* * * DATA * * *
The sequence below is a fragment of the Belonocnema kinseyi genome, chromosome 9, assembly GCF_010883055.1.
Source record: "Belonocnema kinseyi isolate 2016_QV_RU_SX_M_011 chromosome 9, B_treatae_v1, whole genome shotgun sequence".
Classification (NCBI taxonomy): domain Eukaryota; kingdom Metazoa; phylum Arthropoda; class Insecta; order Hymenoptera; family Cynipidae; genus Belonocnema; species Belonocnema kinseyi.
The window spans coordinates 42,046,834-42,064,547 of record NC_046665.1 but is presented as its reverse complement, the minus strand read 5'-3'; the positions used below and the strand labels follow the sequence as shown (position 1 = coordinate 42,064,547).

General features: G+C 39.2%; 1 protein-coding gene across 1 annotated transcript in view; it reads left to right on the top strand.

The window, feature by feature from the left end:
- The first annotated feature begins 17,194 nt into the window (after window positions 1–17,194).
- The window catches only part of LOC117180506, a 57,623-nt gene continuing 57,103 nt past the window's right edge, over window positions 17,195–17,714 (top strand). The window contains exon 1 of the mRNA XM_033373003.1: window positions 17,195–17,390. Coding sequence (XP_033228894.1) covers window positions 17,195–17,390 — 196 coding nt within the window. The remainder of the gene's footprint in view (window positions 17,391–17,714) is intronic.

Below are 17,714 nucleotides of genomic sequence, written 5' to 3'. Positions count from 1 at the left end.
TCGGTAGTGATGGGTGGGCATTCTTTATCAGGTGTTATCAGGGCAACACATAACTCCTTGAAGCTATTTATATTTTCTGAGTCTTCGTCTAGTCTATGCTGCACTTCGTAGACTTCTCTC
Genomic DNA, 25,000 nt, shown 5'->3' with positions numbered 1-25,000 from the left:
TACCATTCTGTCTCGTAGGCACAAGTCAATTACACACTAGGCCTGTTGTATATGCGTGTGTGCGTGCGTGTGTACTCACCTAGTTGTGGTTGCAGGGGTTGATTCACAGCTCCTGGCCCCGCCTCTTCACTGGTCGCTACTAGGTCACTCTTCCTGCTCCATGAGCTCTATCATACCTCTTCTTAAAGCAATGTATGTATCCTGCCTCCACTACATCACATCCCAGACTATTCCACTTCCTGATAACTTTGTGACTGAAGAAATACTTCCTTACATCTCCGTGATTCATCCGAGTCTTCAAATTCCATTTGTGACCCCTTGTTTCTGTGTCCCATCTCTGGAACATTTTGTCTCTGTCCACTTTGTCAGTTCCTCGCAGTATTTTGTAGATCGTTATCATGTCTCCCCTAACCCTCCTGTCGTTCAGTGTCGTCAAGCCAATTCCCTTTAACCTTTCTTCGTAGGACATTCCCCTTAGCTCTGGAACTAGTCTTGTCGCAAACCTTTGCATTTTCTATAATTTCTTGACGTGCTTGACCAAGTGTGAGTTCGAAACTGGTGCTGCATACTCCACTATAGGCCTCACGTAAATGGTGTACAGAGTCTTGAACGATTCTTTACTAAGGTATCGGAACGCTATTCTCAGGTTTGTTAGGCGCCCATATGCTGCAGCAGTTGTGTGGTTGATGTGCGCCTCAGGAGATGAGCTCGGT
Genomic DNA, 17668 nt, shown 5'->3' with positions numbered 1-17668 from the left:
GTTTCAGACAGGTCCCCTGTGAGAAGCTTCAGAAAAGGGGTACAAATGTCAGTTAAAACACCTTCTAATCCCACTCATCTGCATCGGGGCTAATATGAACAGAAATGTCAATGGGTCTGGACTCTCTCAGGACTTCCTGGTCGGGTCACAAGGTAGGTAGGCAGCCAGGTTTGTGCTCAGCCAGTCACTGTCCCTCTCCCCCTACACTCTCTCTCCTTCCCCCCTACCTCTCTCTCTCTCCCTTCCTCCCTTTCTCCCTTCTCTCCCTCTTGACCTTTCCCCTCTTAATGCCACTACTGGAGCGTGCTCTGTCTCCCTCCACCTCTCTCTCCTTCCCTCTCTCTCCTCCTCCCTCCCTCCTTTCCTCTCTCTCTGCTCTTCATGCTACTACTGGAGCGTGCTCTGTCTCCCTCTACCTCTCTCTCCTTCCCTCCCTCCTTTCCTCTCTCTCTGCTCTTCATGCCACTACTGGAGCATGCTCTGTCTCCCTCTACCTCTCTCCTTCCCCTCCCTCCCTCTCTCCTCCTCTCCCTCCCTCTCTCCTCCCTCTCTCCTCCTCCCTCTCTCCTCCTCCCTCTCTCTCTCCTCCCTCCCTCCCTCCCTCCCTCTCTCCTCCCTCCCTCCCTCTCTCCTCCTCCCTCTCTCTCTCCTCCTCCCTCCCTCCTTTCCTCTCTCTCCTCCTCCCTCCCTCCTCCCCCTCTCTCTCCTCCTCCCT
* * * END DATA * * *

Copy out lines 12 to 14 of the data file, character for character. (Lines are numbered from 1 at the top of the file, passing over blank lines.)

TACCATTCTGTCTCGTAGGCACAAGTCAATTACACACTAGGCCTGTTGTATATGCGTGTGTGCGTGCGTGTGTACTCACCTAGTTGTGGTTGCAGGGGTTGATTCACAGCTCCTGGCCCCGCCTCTTCACTGGTCGCTACTAGGTCACTCTTCCTGCTCCATGAGCTCTATCATACCTCTTCTTAAAGCAATGTATGTATCCTGCCTCCACTACATCACATCCCAGACTATTCCACTTCCTGATAACTTTGTGACTGAAGAAATACTTCCTTACATCTCCGTGATTCATCCGAGTCTTCAAATTCCATTTGTGACCCCTTGTTTCTGTGTCCCATCTCTGGAACATTTTGTCTCTGTCCACTTTGTCAGTTCCTCGCAGTATTTTGTAGATCGTTATCATGTCTCCCCTAACCCTCCTGTCGTTCAGTGTCGTCAAGCCAATTCCCTTTAACCTTTCTTCGTAGGACATTCCCCTTAGCTCTGGAACTAGTCTTGTCGCAAACCTTTGCATTTTCTATAATTTCTTGACGTGCTTGACCAAGTGTGAGTTCGAAACTGGTGCTGCATACTCCACTATAGGCCTCACGTAAATGGTGTACAGAGTCTTGAACGATTCTTTACTAAGGTATCGGAACGCTATTCTCAGGTTTGTTAGGCGCCCATATGCTGCAGCAGTTGTGTGGTTGATGTGCGCCTCAGGAGATGAGCTCGGT
Genomic DNA, 17668 nt, shown 5'->3' with positions numbered 1-17668 from the left:
GTTTCAGACAGGTCCCCTGTGAGAAGCTTCAGAAAAGGGGTACAAATGTCAGTTAAAACACCTTCTAATCCCACTCATCTGCATCGGGGCTAATATGAACAGAAATGTCAATGGGTCTGGACTCTCTCAGGACTTCCTGGTCGGGTCACAAGGTAGGTAGGCAGCCAGGTTTGTGCTCAGCCAGTCACTGTCCCTCTCCCCCTACACTCTCTCTCCTTCCCCCCTACCTCTCTCTCTCTCCCTTCCTCCCTTTCTCCCTTCTCTCCCTCTTGACCTTTCCCCTCTTAATGCCACTACTGGAGCGTGCTCTGTCTCCCTCCACCTCTCTCTCCTTCCCTCTCTCTCCTCCTCCCTCCCTCCTTTCCTCTCTCTCTGCTCTTCATGCTACTACTGGAGCGTGCTCTGTCTCCCTCTACCTCTCTCTCCTTCCCTCCCTCCTTTCCTCTCTCTCTGCTCTTCATGCCACTACTGGAGCATGCTCTGTCTCCCTCTACCTCTCTCCTTCCCCTCCCTCCCTCTCTCCTCCTCTCCCTCCCTCTCTCCTCCCTCTCTCCTCCTCCCTCTCTCCTCCTCCCTCTCTCTCTCCTCCCTCCCTCCCTCCCTCCCTCTCTCCTCCCTCCCTCCCTCTCTCCTCCTCCCTCTCTCTCTCCTCCTCCCTCCCTCCTTTCCTCTCTCTCCTCCTCCCTCCCTCCTCCCCCTCTCTCTCCTCCTCCCT